Under Attack/Martin Rosenfeld, JD

Posted on August 18, 2019

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There is an expression that in war the first casualty is truth. Nations often black out the news, distort the news, censor the news, etc so as to heighten the chances for victory. William Ury, mediator and author, has another take on a more benign attack. When a person is personally attacked, Ury maintains, s/he loses their objectivity. Their own interests obscure an objective and judicious view of the truth at hand. What can on do? In such a situation, it is time to leave the stage and “go to the balcony”. Take in the long view and force yourself to make decisions in a more deliberate and far-sighted way. The Talmud has a simple way of describing the problem at work: “A person is related to himself.”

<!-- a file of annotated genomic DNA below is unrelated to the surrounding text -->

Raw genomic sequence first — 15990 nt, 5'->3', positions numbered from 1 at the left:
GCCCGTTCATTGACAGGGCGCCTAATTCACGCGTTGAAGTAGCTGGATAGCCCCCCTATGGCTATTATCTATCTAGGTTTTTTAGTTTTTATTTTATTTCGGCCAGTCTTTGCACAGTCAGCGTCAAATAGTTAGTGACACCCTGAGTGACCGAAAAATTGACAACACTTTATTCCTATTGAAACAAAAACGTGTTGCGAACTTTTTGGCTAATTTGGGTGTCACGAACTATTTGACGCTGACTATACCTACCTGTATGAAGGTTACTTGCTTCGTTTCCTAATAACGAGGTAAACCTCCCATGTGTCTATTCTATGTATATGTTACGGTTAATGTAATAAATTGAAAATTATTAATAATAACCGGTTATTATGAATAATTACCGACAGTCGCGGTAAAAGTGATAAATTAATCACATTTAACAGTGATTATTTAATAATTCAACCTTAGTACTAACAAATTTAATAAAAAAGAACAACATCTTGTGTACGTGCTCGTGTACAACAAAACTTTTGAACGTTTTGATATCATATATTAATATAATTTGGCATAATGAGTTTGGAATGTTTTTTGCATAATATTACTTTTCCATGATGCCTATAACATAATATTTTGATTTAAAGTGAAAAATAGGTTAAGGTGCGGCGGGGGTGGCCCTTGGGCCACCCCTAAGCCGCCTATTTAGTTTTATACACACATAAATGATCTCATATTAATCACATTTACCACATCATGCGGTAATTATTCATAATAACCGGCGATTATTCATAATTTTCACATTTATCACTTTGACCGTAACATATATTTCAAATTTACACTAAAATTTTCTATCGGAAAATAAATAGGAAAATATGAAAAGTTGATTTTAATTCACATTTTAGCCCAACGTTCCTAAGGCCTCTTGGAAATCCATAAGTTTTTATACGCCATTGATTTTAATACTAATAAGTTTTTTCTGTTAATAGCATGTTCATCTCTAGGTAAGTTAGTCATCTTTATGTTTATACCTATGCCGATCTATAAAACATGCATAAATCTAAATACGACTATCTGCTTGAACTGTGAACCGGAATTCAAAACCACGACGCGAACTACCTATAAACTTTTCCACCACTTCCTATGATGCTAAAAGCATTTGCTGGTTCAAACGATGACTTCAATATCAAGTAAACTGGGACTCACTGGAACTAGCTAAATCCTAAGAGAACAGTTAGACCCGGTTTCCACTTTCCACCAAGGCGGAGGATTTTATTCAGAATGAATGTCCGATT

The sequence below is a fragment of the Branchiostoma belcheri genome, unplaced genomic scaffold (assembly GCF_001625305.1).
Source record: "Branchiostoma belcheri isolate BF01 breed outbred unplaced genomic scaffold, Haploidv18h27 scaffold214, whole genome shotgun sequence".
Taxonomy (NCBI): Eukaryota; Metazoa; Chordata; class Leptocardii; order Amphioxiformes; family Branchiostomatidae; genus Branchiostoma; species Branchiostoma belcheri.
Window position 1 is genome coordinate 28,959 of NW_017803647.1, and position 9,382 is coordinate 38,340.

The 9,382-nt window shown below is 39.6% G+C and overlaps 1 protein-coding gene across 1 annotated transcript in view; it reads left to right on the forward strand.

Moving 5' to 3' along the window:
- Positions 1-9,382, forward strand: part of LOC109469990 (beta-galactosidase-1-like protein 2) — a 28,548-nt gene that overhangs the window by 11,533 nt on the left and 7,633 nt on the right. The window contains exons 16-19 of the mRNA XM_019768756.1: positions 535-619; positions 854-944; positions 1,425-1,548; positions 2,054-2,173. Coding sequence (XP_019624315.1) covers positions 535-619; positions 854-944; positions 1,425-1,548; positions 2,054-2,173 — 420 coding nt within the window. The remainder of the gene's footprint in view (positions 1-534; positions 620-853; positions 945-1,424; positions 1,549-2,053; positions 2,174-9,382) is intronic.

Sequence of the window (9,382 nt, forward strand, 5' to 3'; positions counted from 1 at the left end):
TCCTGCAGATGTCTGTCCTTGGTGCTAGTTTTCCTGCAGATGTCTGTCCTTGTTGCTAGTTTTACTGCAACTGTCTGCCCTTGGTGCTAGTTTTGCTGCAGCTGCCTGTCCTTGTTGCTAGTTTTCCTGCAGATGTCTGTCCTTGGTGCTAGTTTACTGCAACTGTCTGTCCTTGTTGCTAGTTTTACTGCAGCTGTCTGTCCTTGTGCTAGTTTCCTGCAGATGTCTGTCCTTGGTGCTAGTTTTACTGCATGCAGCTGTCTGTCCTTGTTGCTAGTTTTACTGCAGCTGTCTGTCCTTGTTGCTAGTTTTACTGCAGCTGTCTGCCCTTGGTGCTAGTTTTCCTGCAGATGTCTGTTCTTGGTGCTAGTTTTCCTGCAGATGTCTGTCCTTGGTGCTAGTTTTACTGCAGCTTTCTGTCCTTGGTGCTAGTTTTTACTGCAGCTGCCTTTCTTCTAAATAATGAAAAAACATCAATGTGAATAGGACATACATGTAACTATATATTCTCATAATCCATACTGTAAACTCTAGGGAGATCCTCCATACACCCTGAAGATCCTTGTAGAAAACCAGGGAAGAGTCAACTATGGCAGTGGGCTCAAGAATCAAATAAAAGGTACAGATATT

In a disputed matter, one needs the time to collect their thoughts and think past the instant “shiny object”. There is a need to keep your “eyes on the prize”. Dr. John Gottman gives us an easy formula to follow: “Admit when you’re wrong. Shut up when you’re right.” It is hard to imagine that the problem may be due to you in some way, but that is a distinct possibility. President Theodore Roosevelt analyzed the problem of placing blame in the following way: ‘If you were to give a kick in the pants to the person most responsible for your troubles, you wouldn’t sit for a month.” Disputes and confrontations make it difficult to linger long on the stage. Learn to get a new perspective; go to the balcony.